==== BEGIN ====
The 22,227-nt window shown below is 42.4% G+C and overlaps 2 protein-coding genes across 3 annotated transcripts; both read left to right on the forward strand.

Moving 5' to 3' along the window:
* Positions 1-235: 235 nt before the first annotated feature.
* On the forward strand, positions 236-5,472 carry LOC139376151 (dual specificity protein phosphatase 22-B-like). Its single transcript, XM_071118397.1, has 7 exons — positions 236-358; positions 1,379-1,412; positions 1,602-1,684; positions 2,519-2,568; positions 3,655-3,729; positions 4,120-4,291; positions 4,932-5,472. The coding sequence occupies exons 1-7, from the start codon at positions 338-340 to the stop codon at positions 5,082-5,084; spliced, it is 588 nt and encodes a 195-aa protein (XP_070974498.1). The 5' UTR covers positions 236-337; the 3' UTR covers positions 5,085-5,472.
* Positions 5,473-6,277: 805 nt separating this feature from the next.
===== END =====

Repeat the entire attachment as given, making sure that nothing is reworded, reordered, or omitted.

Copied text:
The 22,227-nt window shown below is 42.4% G+C and overlaps 2 protein-coding genes across 3 annotated transcripts; both read left to right on the forward strand.

Moving 5' to 3' along the window:
* Positions 1-235: 235 nt before the first annotated feature.
* On the forward strand, positions 236-5,472 carry LOC139376151 (dual specificity protein phosphatase 22-B-like). Its single transcript, XM_071118397.1, has 7 exons — positions 236-358; positions 1,379-1,412; positions 1,602-1,684; positions 2,519-2,568; positions 3,655-3,729; positions 4,120-4,291; positions 4,932-5,472. The coding sequence occupies exons 1-7, from the start codon at positions 338-340 to the stop codon at positions 5,082-5,084; spliced, it is 588 nt and encodes a 195-aa protein (XP_070974498.1). The 5' UTR covers positions 236-337; the 3' UTR covers positions 5,085-5,472.
* Positions 5,473-6,277: 805 nt separating this feature from the next.